CY's 'committee politics' plan doomed to fail, say critics | South China Morning Post
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SCMP DEBATE

CY's 'committee politics' plan doomed to fail, say critics

Chief executive's elite middlemen idea ignores public's engagement in politics, say observers

PUBLISHED : Monday, 28 January, 2013, 12:00am
UPDATED : Monday, 28 January, 2013, 10:02am
 

Chief Executive Leung Chun-ying's proposal of appointing elites to advisory committees to serve as middlemen between the government and society is doomed to fail, according to some of his critics.

The "committee politics" that worked in the pre-handover era is out of date as direct public participation in politics has become the mainstream, says City University social studies lecturer Dr Brian Fong Chi-hang.

Fong was among six people invited to air their views on Leung's maiden policy address in the latest SCMP Debate.

Leung's strategy to set up more advisory committees was a step in the wrong direction, said Fong. "He should forge a broader political consensus by directly engaging the public in his policy-making process," he said.

Ada Wong Ying-kay, the Institute of Contemporary Culture's chief executive, agreed, saying: "Committees comprising a few busy part-time members cannot drive policy formulation. [They are] only a political move that will not bring about … the best policy options."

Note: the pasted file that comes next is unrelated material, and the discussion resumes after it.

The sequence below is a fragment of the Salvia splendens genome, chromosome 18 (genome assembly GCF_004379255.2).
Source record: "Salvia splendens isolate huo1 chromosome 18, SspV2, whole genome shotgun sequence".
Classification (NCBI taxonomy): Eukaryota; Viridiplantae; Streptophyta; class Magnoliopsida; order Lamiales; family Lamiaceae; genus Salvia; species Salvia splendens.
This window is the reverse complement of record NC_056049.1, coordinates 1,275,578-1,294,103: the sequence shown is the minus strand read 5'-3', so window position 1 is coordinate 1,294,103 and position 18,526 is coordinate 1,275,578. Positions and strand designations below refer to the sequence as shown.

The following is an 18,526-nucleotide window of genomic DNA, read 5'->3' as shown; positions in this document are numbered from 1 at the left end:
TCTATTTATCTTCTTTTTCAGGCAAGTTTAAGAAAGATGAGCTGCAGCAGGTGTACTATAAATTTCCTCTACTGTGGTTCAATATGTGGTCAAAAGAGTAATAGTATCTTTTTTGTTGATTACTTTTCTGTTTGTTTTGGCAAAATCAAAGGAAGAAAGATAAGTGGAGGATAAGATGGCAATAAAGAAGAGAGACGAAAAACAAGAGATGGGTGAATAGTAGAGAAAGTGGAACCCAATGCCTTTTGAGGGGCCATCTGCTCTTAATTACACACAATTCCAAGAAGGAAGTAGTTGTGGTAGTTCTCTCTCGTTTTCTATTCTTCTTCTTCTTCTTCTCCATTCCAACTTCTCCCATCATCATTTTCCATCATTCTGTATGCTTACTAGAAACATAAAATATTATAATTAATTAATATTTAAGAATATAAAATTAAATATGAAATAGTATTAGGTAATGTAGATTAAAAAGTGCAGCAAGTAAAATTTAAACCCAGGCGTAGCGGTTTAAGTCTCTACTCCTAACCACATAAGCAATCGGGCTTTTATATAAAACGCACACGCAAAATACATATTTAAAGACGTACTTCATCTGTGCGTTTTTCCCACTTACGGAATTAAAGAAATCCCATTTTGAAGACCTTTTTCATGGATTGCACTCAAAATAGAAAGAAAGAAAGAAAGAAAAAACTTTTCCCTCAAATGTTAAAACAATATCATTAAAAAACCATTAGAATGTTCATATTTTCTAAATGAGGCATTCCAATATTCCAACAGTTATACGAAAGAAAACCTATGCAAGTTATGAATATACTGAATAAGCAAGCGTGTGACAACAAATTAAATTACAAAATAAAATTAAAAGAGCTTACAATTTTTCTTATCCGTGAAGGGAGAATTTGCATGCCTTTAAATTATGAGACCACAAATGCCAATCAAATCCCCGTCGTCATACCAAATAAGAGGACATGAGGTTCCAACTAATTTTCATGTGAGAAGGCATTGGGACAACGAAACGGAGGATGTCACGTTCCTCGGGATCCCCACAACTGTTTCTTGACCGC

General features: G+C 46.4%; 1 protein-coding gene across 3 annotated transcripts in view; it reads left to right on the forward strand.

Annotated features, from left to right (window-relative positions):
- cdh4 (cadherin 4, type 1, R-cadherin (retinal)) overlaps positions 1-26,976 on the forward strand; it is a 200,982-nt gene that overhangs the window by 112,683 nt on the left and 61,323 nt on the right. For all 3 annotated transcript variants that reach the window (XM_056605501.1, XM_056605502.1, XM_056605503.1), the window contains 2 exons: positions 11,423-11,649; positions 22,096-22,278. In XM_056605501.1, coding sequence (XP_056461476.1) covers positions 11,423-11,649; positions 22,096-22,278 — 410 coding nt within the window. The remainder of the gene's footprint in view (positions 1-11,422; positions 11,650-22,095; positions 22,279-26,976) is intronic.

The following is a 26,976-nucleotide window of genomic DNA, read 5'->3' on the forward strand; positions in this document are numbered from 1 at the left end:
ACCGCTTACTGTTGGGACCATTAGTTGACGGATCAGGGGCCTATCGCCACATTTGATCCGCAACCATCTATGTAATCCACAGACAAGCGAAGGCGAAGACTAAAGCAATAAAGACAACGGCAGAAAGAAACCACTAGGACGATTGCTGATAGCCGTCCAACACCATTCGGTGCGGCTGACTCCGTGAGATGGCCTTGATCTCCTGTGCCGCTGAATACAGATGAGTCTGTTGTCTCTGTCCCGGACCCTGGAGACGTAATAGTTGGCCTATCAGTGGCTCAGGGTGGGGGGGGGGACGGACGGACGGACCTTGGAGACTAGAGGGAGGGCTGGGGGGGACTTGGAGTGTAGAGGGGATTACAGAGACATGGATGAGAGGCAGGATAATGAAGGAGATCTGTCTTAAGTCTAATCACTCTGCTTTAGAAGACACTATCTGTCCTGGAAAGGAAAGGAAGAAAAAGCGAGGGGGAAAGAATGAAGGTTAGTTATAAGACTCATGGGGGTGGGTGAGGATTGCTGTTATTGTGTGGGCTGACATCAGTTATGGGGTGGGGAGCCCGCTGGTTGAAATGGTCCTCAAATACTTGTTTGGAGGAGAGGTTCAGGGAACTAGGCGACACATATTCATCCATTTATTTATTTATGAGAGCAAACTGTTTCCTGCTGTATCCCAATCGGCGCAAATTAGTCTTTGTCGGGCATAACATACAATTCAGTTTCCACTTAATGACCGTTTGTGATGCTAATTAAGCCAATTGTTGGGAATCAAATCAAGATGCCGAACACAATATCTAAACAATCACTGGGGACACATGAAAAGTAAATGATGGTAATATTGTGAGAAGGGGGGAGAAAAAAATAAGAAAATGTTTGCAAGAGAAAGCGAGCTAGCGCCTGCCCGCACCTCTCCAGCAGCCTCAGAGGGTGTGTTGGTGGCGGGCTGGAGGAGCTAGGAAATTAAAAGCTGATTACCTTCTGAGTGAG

In his policy address on January 16, Leung said he would set up a number of new committees to advise on policy issues. They include the Economic Development Commission, Financial Services Development Council and Harbourfront Authority.

There was not much else Leung could do to effect policy changes because "he is not a well-recognised leader as he was elected by a small group of people", said human resources worker Joyce Lee Hoi-yee. "His power is very limited."

The chairman of the Federation of Hong Kong Industries, Roy Chung Chi-ping, said the committees could help the government better understand key issues and mobilise stakeholders' support. "There are no quick and simple solutions," he said.

Edwin Lau Che-feng, director of Friends of the Earth, accused Leung of procrastinating. The waste reduction measures mentioned in his blueprint were ideas that had been floated since former chief executive Tung Chee-hwa's time, he said.

Council of Social Service business director Chua Hoi-wai said: "The government should … plan ahead instead of reacting to problems only when they have become serious."

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